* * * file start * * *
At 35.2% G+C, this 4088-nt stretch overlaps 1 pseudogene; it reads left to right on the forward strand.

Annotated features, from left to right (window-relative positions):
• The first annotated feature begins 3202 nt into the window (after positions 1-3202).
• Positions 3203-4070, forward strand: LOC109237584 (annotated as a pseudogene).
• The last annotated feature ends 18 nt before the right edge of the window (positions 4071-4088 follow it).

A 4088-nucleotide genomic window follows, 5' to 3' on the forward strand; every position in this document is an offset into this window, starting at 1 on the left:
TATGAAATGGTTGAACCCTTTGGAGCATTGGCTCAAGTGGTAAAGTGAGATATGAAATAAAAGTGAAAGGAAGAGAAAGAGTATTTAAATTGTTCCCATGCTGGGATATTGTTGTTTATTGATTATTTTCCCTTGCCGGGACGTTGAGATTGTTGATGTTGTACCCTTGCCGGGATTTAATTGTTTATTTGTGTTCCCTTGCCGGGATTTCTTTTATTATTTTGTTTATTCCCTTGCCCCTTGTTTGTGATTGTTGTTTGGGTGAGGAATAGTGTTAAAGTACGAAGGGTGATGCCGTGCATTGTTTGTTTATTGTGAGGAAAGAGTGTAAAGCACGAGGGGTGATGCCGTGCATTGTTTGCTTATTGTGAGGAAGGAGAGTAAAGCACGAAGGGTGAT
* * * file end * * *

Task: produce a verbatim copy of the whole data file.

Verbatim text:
At 35.2% G+C, this 4088-nt stretch overlaps 1 pseudogene; it reads left to right on the forward strand.

Annotated features, from left to right (window-relative positions):
• The first annotated feature begins 3202 nt into the window (after positions 1-3202).
• Positions 3203-4070, forward strand: LOC109237584 (annotated as a pseudogene).
• The last annotated feature ends 18 nt before the right edge of the window (positions 4071-4088 follow it).

A 4088-nucleotide genomic window follows, 5' to 3' on the forward strand; every position in this document is an offset into this window, starting at 1 on the left:
TATGAAATGGTTGAACCCTTTGGAGCATTGGCTCAAGTGGTAAAGTGAGATATGAAATAAAAGTGAAAGGAAGAGAAAGAGTATTTAAATTGTTCCCATGCTGGGATATTGTTGTTTATTGATTATTTTCCCTTGCCGGGACGTTGAGATTGTTGATGTTGTACCCTTGCCGGGATTTAATTGTTTATTTGTGTTCCCTTGCCGGGATTTCTTTTATTATTTTGTTTATTCCCTTGCCCCTTGTTTGTGATTGTTGTTTGGGTGAGGAATAGTGTTAAAGTACGAAGGGTGATGCCGTGCATTGTTTGTTTATTGTGAGGAAAGAGTGTAAAGCACGAGGGGTGATGCCGTGCATTGTTTGCTTATTGTGAGGAAGGAGAGTAAAGCACGAAGGGTGAT